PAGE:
After Jojo’s safe and healthy delivery, I really thought we might not need a stay in the NICU. I knew he would spend a lot of time in the nursery, due to the circumstances of the adoption, but was very hopeful he would be released shortly after T. I was prepared for some sort of heart issue (which is very typical in children with Down Syndrome), but when they quickly ruled out any major issues, I assumed we were good to go!
The nurses discovered, during the first night after Jojo was born, he was what is called a ‘poor feeder.’ This simply means he needed a little time to get the hang of breathing, sucking, and swallowing all at the same time. Sounded like no big deal to me.
If I had to describe a stay in the NICU in one word, it would be ‘uncertainty.’ I am a planner, and I don’t do well with uncertainties! I especially don’t do well with uncertainties when I am with my kids, in a another state, away from home. From day one until the day we were released, moment to moment, I was literally never sure of anything.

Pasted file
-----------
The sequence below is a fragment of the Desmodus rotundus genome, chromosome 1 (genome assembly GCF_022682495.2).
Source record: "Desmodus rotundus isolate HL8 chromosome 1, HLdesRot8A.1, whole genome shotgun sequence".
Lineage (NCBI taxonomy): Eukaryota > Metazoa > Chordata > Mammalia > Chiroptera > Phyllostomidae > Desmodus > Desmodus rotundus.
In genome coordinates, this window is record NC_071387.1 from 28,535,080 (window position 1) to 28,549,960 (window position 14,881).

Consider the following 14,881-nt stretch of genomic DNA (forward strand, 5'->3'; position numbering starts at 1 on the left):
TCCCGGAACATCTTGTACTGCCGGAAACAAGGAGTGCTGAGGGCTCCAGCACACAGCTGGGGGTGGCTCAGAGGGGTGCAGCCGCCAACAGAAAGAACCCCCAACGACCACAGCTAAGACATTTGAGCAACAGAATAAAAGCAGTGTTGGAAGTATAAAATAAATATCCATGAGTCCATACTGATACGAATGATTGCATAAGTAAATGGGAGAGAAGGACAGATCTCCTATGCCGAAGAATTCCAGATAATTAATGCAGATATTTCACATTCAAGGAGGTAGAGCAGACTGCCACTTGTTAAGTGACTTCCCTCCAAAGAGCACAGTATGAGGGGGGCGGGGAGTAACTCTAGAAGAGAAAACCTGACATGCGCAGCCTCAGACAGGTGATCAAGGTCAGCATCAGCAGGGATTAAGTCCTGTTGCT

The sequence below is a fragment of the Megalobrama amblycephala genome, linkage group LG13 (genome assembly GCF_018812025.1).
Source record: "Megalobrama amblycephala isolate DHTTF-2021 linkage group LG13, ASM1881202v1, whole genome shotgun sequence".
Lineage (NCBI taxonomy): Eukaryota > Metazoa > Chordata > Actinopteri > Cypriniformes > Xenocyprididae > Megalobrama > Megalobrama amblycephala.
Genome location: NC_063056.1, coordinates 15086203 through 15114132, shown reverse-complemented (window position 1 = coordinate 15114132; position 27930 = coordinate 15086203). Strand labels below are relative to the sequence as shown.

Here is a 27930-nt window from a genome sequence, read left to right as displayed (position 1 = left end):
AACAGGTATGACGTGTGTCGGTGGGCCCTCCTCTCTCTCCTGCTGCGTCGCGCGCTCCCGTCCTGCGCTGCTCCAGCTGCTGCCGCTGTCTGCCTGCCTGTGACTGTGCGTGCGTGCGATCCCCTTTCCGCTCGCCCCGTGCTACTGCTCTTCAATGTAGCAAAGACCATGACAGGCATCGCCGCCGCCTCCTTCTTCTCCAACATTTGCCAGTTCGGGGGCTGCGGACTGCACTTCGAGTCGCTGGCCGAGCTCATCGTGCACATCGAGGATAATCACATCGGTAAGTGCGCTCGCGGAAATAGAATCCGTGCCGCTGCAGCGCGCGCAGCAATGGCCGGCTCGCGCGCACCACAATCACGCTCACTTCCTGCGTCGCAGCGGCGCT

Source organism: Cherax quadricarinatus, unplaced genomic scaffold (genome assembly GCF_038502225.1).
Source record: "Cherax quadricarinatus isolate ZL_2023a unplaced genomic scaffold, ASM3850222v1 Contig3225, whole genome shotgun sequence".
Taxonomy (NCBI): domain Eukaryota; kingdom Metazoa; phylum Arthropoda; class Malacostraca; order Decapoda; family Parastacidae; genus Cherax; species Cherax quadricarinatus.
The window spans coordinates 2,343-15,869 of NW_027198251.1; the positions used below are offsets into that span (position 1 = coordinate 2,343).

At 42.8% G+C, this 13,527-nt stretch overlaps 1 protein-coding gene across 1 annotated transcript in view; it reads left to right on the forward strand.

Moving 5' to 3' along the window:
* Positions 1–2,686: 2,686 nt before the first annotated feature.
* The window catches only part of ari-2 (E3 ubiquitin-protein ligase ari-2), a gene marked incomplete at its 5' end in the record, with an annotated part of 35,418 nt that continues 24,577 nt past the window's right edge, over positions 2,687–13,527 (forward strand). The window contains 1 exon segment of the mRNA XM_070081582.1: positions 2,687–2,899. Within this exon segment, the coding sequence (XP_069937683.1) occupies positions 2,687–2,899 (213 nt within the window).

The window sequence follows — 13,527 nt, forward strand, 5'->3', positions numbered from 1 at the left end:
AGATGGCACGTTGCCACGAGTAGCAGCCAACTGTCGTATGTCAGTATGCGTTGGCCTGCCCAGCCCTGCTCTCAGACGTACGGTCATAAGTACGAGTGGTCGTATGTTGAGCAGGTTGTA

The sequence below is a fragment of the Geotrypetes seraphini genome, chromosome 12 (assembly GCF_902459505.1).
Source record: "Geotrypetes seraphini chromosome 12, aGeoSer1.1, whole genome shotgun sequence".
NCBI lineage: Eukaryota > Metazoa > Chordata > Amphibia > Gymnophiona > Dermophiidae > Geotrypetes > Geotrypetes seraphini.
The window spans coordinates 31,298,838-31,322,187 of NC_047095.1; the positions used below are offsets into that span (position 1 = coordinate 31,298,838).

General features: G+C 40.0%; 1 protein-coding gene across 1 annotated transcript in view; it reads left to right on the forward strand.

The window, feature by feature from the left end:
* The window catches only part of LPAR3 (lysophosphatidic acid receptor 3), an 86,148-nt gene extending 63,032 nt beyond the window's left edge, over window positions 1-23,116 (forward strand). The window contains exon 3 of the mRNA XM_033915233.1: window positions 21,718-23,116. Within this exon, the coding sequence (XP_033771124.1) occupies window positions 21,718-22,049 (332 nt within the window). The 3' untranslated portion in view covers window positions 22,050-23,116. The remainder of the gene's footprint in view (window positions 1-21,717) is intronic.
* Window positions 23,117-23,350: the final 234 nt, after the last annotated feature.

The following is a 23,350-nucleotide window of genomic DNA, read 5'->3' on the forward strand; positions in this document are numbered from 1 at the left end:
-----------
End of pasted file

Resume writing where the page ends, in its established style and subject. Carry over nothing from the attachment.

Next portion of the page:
How long would he need to stay? A doctor would estimate two more days, and an hour later, a nurse would guess a week. Babies in the NICU change so often, and each and every time I rang the bell, washed my hands, and turned the corner, I never knew what I would see. Would he be better? Worse? The same? Would the birth mom be in there holding him? Would his crib be closed (meaning he wasn’t keeping his temp up on his own), or would it be open? Is that my baby’s monitor beeping or someone else’s? Have they moved him to a different spot? That is a great way to freak a new mommy out, by the way!
We were staying in a hotel (which is expensive), driving a rental car (which is expensive), and eating out for every meal (which adds up fast). First and foremost, I wanted Jojo to be healthy. But second, I wanted to be able to have a PLAN.